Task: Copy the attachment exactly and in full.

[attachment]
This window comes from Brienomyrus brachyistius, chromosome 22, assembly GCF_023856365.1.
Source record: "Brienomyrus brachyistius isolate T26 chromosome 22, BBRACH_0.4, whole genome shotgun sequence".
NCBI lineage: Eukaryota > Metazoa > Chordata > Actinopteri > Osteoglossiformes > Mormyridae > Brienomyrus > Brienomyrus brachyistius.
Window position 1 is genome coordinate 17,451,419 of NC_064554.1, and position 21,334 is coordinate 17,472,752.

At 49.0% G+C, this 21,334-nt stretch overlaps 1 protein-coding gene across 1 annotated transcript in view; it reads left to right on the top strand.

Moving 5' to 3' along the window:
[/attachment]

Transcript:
This window comes from Brienomyrus brachyistius, chromosome 22, assembly GCF_023856365.1.
Source record: "Brienomyrus brachyistius isolate T26 chromosome 22, BBRACH_0.4, whole genome shotgun sequence".
NCBI lineage: Eukaryota > Metazoa > Chordata > Actinopteri > Osteoglossiformes > Mormyridae > Brienomyrus > Brienomyrus brachyistius.
Window position 1 is genome coordinate 17,451,419 of NC_064554.1, and position 21,334 is coordinate 17,472,752.

At 49.0% G+C, this 21,334-nt stretch overlaps 1 protein-coding gene across 1 annotated transcript in view; it reads left to right on the top strand.

Moving 5' to 3' along the window: